We see the idea of a profession born out of this societal need for some members to take on these particular, specialized roles that are necessary for the well-being of all. Society trusts each of these sub-groups to be the guardian of its particular domain of expertise, and then to act on behalf of everyone else in the society. With that societal trust comes a heightened respect and dignity for these classic professions. But each also comes with special obligations and correlating special permissions.
For each of the three classic professions, there is a special kind of bargain between its members and the society they serve.
For example, since I am not a medical doctor, I am not entrusted by society to prescribe medications. That's a unique permission that we give to doctors who have met specified standards of training and expertise. Similarly, lawyers are trusted with the special permission of lawyer-client privilege. They can also argue in a court of law before a judge "past the bar"—that is, in the front portion of a courtroom past the small fence or piece of furniture (the bar) that traditionally divides the court between its working areas and areas where the public can sit and observe. (Hence, the term still used for admission into the profession of law is to "pass the bar.") Clergy are given special permission to perform a wide variety of important rites according to their faith, that an average citizen generally cannot, such as marriages and funerals.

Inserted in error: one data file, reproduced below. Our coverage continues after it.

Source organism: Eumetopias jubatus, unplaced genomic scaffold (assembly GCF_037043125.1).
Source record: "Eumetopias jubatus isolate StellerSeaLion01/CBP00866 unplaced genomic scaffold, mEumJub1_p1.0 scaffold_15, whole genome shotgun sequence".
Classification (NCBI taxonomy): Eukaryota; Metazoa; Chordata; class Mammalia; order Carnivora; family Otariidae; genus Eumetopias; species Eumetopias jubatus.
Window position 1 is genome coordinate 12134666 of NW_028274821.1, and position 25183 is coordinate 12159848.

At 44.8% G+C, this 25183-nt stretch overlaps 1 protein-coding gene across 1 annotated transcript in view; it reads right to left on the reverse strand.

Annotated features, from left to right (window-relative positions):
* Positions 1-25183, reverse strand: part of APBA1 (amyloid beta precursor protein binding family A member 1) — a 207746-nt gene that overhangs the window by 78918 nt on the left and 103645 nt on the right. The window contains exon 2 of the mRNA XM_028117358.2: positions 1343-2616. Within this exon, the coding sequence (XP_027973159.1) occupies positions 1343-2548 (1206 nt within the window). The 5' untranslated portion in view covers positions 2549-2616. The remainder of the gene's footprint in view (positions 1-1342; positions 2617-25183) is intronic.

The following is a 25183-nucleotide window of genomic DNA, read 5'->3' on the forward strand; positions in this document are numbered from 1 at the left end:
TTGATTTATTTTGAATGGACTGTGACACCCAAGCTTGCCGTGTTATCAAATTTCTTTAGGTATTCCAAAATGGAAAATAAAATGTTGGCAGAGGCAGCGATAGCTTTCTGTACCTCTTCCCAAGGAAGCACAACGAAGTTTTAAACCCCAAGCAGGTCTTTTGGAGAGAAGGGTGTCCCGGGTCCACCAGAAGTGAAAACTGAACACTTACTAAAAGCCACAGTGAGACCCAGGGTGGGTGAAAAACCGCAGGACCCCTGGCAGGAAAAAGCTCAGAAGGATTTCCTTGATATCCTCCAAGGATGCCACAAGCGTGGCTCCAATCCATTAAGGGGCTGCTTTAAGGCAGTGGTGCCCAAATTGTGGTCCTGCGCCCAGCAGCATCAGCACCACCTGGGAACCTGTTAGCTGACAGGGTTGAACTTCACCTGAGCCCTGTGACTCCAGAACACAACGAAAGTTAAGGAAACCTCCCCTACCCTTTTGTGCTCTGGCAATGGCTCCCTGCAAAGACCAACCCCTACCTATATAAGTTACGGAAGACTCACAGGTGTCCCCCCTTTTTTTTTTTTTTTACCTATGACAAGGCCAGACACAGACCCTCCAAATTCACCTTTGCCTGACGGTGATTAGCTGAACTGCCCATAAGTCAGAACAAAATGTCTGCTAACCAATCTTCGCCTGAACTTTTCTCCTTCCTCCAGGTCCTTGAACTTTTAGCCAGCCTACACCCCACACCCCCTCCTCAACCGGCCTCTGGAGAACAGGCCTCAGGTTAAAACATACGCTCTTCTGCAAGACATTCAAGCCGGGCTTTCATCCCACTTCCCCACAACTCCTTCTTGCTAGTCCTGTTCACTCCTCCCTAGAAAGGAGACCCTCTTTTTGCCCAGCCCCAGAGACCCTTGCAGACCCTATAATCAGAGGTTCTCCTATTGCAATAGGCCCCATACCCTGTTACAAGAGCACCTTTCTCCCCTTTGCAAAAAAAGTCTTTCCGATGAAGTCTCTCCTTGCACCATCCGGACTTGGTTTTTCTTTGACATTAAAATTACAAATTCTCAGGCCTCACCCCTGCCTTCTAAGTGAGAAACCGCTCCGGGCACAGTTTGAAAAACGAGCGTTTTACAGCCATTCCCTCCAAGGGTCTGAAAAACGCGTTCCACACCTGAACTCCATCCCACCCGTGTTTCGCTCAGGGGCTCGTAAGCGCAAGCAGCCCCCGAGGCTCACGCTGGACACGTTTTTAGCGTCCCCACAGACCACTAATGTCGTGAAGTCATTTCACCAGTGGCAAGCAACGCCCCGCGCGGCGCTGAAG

These permissions are granted to each profession for the purpose of carrying out that specific area of human activity with which that given profession is entrusted. But with each of these permissions also come distinct duties and obligations. If a doctor fails to meet the standard expected of her in carrying out her professional duties, she can be held liable for malpractice. If a lawyer is negligent in his counsel, he can be disbarred and himself prosecuted. Clergy take on a wide range of special restrictions depending on the particulars of each religion, but they are almost always expected to put the well-being of their lay adherents ahead of their own. So we see that for each of the three classic professions, there is a special kind of bargain between its members and the society they serve. Each bargain comes with these special privileges that only the members of the given profession enjoy, and each also brings with it distinct duties that hold only for them.
Each bargain comes with special privileges that only the members of the given profession enjoy, and each also brings distinct duties that hold only for them.